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 Sneaky Joe's Craps (Posted on 2004-04-17)
Sneaky Joe has just invited you as a VIP to his new casino. You know this is probably an attempt steal your money, for he always find ways to swindle people. However, you go anyway.

When you get there, he says, "Come over here and join me in a game of craps." You become slightly suspicious, but agree to come anyway. When you go over, he says, "OK, here's how we play craps in this casino, 'cause it's different here than other casinos. You have 3 dice, 2 of them are 12-sided dice and another is a 40-sided die. I will roll the 2 12-sided dice. Then you roll the 40-sided one. If your number is between (y^2-x) and (x^2-y) inclusively, being that x=the number I got from the first roll and y=the number I got on the second, you will win \$10. Otherwise, you will lose \$10."

"Ok," you think, "I'm pretty sure that the odds are against me, especially if it's a game that Joe made himself. But I need \$30, and I only have \$10." So, what's the probability of you winning \$30 (as in \$30 in the black, without any debt, which included the original \$10 paid) from this game?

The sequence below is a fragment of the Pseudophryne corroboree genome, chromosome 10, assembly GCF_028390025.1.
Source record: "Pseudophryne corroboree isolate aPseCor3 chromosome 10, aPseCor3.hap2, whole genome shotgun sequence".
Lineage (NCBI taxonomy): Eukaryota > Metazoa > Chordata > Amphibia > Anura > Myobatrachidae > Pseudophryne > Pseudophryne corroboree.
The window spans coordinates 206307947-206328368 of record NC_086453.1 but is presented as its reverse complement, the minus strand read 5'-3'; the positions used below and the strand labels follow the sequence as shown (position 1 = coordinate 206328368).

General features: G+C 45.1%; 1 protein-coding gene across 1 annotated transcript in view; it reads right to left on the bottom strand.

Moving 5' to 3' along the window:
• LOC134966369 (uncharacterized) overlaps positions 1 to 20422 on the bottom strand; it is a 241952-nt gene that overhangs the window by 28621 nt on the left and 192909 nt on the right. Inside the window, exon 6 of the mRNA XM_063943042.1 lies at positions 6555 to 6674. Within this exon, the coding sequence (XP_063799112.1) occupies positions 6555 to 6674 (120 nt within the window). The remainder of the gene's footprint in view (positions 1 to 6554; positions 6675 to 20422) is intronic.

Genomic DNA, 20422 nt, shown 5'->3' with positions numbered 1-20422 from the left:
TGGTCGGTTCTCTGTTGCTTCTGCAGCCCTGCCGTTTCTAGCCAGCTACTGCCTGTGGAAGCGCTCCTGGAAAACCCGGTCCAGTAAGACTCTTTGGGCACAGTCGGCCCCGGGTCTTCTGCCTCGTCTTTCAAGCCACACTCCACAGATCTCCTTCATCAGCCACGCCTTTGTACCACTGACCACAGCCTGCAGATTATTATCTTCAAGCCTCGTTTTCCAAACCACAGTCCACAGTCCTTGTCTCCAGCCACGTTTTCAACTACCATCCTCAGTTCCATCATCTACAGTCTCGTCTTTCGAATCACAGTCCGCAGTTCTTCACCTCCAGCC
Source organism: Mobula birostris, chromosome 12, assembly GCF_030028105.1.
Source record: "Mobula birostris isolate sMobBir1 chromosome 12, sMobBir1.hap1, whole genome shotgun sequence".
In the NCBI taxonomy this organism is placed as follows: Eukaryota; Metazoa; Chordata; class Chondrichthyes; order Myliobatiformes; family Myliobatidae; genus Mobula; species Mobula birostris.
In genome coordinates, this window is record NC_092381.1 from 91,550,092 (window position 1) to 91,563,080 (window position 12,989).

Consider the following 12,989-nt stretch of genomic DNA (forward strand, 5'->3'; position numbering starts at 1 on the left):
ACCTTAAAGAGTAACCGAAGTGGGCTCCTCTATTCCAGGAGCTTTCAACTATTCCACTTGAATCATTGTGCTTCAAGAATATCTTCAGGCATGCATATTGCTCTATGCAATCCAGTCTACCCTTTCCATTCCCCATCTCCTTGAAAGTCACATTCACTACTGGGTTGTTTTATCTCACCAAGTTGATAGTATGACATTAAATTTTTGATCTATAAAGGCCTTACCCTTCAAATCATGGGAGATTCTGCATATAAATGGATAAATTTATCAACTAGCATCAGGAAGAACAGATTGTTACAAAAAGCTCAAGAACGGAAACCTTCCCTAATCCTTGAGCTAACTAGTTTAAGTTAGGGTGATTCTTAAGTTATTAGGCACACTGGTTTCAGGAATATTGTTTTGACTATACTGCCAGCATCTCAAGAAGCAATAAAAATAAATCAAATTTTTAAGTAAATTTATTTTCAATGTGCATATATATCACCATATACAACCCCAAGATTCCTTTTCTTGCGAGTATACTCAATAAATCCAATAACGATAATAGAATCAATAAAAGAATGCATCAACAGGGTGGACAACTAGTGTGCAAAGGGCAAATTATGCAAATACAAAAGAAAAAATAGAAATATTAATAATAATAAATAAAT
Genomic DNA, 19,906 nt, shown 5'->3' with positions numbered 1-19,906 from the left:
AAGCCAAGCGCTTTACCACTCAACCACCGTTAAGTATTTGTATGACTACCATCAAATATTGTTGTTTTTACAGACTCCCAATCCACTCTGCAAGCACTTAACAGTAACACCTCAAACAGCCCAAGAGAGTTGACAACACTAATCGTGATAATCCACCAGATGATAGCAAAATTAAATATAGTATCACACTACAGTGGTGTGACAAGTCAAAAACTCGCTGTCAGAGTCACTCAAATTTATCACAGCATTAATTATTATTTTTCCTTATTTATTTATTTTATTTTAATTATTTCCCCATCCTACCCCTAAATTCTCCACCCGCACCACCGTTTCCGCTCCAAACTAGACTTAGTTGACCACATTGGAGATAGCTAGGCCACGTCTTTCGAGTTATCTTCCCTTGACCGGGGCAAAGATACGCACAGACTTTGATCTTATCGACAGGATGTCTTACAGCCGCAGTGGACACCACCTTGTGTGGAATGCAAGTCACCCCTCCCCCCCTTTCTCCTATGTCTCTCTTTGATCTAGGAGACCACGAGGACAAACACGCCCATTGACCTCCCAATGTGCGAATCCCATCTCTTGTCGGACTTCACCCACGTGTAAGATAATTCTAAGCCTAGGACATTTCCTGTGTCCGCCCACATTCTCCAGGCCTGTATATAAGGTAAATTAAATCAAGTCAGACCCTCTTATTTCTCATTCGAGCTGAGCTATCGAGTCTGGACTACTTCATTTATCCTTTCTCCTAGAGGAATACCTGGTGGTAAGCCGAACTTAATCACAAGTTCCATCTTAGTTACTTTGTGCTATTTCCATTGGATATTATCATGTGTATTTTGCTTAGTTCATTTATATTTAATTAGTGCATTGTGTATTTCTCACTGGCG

(NOTE: It can be done WITHOUT trial and error, and it is my request, though you do not have do it, that you solve this without trial and error.)

 No Solution Yet Submitted by Victor Zapana Rating: 4.0000 (3 votes)

Comments: ( Back to comment list | You must be logged in to post comments.)
 re(5): Solution | Comment 8 of 11 |
(In reply to re(4): Solution by Penny)

"So it depends on how the word "between" is interpreted."

Yes it does depend on the interpretation of this word.  The clock example of "9 to 5" of course adds the complication of a cyclic (modular) arithmetic.  The numbers here are not modular, so according to one interpretation (the stricter), "between 100 and 25 inclusive" would actually include no numbers at all, as a candidate number must be >= 100 and at the same time <= 25, which no number can satisfy.  Likewise "between 10th Avenue and 7th Avenue" would not include 9th Avenue (or any avenue), except if interpreted geographically rather than numerically (in the same way as "between Maple Street and Elm Street").

If Joe tried that on me, I'd be pretty mad at him and his interpretation.  No wonder Victor is suspicious of this sneaky character.

 Posted by Charlie on 2004-04-18 10:04:57

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